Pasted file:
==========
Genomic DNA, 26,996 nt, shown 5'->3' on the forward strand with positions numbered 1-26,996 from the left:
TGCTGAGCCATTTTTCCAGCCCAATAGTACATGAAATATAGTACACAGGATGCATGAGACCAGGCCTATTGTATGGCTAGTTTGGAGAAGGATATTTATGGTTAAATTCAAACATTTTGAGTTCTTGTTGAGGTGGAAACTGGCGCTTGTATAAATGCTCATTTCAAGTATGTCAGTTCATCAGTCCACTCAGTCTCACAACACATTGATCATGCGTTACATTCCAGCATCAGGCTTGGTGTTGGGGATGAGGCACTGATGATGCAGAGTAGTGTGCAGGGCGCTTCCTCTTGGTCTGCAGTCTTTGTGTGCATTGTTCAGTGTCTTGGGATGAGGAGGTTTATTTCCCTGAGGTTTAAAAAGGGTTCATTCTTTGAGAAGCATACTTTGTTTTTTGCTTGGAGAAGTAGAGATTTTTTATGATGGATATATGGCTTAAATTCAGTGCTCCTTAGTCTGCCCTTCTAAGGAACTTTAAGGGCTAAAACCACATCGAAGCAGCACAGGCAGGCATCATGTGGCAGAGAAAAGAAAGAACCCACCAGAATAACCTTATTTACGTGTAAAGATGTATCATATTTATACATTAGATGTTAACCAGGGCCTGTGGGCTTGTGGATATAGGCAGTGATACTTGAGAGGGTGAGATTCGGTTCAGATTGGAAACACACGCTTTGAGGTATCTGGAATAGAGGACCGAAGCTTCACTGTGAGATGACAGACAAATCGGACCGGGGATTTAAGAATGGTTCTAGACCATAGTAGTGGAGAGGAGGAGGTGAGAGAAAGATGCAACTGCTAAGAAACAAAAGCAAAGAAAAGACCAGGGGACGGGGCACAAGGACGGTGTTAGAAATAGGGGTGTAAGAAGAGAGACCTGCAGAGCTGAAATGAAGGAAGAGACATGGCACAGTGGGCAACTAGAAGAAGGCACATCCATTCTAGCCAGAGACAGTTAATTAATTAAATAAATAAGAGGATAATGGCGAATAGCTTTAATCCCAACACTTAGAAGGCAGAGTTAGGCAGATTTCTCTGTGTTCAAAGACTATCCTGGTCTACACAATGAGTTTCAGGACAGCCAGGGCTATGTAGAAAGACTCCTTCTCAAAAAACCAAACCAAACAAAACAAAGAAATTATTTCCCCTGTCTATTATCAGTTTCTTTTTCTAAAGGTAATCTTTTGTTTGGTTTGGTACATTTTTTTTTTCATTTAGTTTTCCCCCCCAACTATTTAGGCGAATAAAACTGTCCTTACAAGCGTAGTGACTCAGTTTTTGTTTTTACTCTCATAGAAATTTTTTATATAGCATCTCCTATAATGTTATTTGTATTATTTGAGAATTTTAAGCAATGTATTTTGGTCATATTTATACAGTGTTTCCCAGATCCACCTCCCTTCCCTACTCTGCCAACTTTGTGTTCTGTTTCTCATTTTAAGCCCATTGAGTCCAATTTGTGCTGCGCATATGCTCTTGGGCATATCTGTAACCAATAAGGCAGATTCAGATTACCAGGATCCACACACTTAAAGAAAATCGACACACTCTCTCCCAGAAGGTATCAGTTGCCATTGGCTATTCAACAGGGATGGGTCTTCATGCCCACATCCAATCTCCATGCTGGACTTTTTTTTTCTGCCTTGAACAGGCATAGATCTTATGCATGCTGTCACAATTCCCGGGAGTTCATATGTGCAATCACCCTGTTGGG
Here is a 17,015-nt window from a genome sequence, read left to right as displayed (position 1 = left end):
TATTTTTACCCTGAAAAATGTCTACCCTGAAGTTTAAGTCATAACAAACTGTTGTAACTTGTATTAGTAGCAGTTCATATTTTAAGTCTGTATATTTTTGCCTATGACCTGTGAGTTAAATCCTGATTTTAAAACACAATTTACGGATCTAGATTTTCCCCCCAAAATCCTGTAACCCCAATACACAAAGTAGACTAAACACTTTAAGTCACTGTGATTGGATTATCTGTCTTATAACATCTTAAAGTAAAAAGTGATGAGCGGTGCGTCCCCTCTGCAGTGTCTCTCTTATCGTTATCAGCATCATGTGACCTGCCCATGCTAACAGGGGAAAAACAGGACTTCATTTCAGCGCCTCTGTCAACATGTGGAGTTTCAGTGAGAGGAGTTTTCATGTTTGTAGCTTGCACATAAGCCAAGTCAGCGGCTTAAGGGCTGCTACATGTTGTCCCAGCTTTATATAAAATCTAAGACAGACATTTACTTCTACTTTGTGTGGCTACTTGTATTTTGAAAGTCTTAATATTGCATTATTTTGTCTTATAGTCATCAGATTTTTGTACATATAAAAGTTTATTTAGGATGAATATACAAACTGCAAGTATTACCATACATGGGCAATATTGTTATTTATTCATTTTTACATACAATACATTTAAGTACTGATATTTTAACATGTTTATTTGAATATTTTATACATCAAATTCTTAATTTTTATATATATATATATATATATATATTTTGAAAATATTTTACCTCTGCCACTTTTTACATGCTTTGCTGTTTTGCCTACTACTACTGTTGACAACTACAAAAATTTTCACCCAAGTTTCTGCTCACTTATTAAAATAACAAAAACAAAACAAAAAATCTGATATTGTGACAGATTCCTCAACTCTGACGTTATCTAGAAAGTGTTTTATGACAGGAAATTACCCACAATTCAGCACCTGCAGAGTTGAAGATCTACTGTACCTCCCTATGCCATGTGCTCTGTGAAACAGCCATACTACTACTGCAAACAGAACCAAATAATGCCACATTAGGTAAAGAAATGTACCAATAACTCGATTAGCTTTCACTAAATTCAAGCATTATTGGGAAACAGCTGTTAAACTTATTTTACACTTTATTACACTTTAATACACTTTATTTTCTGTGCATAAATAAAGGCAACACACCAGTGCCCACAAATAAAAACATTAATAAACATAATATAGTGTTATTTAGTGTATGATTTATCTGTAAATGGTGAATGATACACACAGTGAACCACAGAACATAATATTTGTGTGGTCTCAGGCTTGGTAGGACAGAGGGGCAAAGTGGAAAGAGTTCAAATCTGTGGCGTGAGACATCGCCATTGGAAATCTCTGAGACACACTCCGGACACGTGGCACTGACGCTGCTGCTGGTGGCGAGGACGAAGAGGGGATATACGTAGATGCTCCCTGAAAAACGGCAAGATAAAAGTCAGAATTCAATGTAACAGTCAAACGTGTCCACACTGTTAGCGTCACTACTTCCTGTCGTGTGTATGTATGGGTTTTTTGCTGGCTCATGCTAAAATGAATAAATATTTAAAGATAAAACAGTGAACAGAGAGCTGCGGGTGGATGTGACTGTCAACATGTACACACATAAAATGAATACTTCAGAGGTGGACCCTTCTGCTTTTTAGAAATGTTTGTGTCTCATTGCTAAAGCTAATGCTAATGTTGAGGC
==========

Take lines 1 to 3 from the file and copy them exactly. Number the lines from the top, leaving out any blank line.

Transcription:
Genomic DNA, 26,996 nt, shown 5'->3' on the forward strand with positions numbered 1-26,996 from the left:
TGCTGAGCCATTTTTCCAGCCCAATAGTACATGAAATATAGTACACAGGATGCATGAGACCAGGCCTATTGTATGGCTAGTTTGGAGAAGGATATTTATGGTTAAATTCAAACATTTTGAGTTCTTGTTGAGGTGGAAACTGGCGCTTGTATAAATGCTCATTTCAAGTATGTCAGTTCATCAGTCCACTCAGTCTCACAACACATTGATCATGCGTTACATTCCAGCATCAGGCTTGGTGTTGGGGATGAGGCACTGATGATGCAGAGTAGTGTGCAGGGCGCTTCCTCTTGGTCTGCAGTCTTTGTGTGCATTGTTCAGTGTCTTGGGATGAGGAGGTTTATTTCCCTGAGGTTTAAAAAGGGTTCATTCTTTGAGAAGCATACTTTGTTTTTTGCTTGGAGAAGTAGAGATTTTTTATGATGGATATATGGCTTAAATTCAGTGCTCCTTAGTCTGCCCTTCTAAGGAACTTTAAGGGCTAAAACCACATCGAAGCAGCACAGGCAGGCATCATGTGGCAGAGAAAAGAAAGAACCCACCAGAATAACCTTATTTACGTGTAAAGATGTATCATATTTATACATTAGATGTTAACCAGGGCCTGTGGGCTTGTGGATATAGGCAGTGATACTTGAGAGGGTGAGATTCGGTTCAGATTGGAAACACACGCTTTGAGGTATCTGGAATAGAGGACCGAAGCTTCACTGTGAGATGACAGACAAATCGGACCGGGGATTTAAGAATGGTTCTAGACCATAGTAGTGGAGAGGAGGAGGTGAGAGAAAGATGCAACTGCTAAGAAACAAAAGCAAAGAAAAGACCAGGGGACGGGGCACAAGGACGGTGTTAGAAATAGGGGTGTAAGAAGAGAGACCTGCAGAGCTGAAATGAAGGAAGAGACATGGCACAGTGGGCAACTAGAAGAAGGCACATCCATTCTAGCCAGAGACAGTTAATTAATTAAATAAATAAGAGGATAATGGCGAATAGCTTTAATCCCAACACTTAGAAGGCAGAGTTAGGCAGATTTCTCTGTGTTCAAAGACTATCCTGGTCTACACAATGAGTTTCAGGACAGCCAGGGCTATGTAGAAAGACTCCTTCTCAAAAAACCAAACCAAACAAAACAAAGAAATTATTTCCCCTGTCTATTATCAGTTTCTTTTTCTAAAGGTAATCTTTTGTTTGGTTTGGTACATTTTTTTTTTCATTTAGTTTTCCCCCCCAACTATTTAGGCGAATAAAACTGTCCTTACAAGCGTAGTGACTCAGTTTTTGTTTTTACTCTCATAGAAATTTTTTATATAGCATCTCCTATAATGTTATTTGTATTATTTGAGAATTTTAAGCAATGTATTTTGGTCATATTTATACAGTGTTTCCCAGATCCACCTCCCTTCCCTACTCTGCCAACTTTGTGTTCTGTTTCTCATTTTAAGCCCATTGAGTCCAATTTGTGCTGCGCATATGCTCTTGGGCATATCTGTAACCAATAAGGCAGATTCAGATTACCAGGATCCACACACTTAAAGAAAATCGACACACTCTCTCCCAGAAGGTATCAGTTGCCATTGGCTATTCAACAGGGATGGGTCTTCATGCCCACATCCAATCTCCATGCTGGACTTTTTTTTTCTGCCTTGAACAGGCATAGATCTTATGCATGCTGTCACAATTCCCGGGAGTTCATATGTGCAATCACCCTGTTGGG
Here is a 17,015-nt window from a genome sequence, read left to right as displayed (position 1 = left end):